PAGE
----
If you have home internet service in the Roanoke Valley, chances are you have only one choice of a service provider.
You’re about to have others.
The Roanoke Valley Broadband Authority is launching a “game-changing” effort to connect residences in the region to high-speed internet via fiber optic lines direct to their homes.
It’ll mean speed-of-light service and eventually a choice of providers.
The process begins with a survey of residents in the Roanoke Valley the municipal broadband authority announced Monday morning. The survey, available on the RVBA website, will help determine where the highest demand for the service is, but with a mind to reach wide areas of the region.
“We’re changing the game,” said RVBA President and CEO Frank Smith. “We’re changing the infrastructure, allowing us to differentiate ourselves across the region and across the country.”
The municipal authority’s mission “has been to be an economic development engine, drive competition, bring more choice in … but also to serve the geographically and economically underserved,” Smith said. “We want to make sure we build in places that make sense economically but make sure we do not ignore those that are economically disadvantaged.”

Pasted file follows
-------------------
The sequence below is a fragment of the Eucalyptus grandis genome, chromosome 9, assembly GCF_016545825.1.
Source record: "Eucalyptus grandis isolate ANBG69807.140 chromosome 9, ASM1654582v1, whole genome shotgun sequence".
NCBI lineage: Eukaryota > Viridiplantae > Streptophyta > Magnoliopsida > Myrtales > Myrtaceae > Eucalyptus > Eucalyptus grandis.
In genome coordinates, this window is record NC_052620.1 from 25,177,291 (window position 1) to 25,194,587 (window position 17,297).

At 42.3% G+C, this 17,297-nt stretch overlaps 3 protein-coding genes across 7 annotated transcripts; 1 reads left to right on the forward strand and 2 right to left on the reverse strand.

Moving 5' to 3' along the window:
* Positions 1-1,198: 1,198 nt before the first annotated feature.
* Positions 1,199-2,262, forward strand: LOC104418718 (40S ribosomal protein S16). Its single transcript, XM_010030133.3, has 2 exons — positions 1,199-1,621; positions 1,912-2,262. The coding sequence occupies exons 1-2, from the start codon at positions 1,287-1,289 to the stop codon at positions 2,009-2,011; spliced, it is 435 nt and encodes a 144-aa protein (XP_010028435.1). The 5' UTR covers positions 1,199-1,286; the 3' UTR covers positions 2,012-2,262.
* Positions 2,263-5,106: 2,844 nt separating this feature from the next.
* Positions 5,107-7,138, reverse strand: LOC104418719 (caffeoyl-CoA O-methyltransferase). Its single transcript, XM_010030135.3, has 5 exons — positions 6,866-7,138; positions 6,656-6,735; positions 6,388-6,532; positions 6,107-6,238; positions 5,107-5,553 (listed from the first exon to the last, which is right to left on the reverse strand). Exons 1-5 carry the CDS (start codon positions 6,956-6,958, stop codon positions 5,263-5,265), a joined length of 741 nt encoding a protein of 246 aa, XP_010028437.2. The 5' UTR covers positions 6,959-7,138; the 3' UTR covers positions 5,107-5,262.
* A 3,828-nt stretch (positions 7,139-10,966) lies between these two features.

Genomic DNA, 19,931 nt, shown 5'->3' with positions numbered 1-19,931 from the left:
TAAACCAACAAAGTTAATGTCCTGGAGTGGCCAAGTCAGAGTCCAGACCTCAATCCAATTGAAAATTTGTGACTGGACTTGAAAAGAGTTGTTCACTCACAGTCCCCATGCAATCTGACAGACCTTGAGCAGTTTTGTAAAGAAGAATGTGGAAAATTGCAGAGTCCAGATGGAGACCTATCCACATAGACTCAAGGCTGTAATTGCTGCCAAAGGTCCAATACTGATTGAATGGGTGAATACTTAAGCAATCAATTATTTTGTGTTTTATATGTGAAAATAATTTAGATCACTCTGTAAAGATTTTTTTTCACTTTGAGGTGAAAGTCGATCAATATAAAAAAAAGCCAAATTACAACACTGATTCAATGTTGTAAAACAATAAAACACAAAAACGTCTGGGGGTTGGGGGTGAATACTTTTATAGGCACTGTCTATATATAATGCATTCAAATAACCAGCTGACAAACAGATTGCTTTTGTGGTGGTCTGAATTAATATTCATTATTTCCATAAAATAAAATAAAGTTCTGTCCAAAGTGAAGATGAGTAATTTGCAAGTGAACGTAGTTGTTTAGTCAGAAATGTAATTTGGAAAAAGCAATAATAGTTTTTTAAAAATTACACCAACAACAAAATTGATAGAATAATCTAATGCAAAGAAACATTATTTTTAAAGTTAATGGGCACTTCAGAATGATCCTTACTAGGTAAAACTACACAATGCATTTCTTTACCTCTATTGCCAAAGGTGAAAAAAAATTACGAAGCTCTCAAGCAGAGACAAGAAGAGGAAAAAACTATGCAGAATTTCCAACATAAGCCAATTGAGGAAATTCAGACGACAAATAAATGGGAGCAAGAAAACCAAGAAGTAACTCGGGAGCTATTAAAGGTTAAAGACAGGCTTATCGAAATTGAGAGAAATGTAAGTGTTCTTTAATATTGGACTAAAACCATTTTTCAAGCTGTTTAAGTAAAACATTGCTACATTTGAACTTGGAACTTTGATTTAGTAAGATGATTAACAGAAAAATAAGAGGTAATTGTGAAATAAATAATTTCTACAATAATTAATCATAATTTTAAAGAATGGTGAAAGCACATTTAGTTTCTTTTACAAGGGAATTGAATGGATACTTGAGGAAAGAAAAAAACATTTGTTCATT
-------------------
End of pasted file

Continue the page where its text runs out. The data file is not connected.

The online survey is key to adding residential service.
“That starts with understanding where is the demand today, where is the demand likely to be tomorrow and what can we feasibly do based off of the network we have today,” said Jennifer Eddy, a spokeswoman for the RVBA.
When enough people in a neighborhood indicate they would use the service, a fiber spur off the RVBA’s main fiber optic network can be extended into that neighborhood, Eddy said.
More customers means the network can be expanded further, Eddy said. Because the RVBA is a government subdivision, profits must be rolled back into maintaining and expanding the network.
“When you partner with the RVBA, you’re bringing fiber to your home,” she said, “but you’re also helping us reach other homes we couldn’t reach otherwise.”
Smith said he anticipates the project getting underway before the end of this year. When residential service comes online, he expects it will be with one provider, with others to be added as the residential network and pool of customers grow, he said.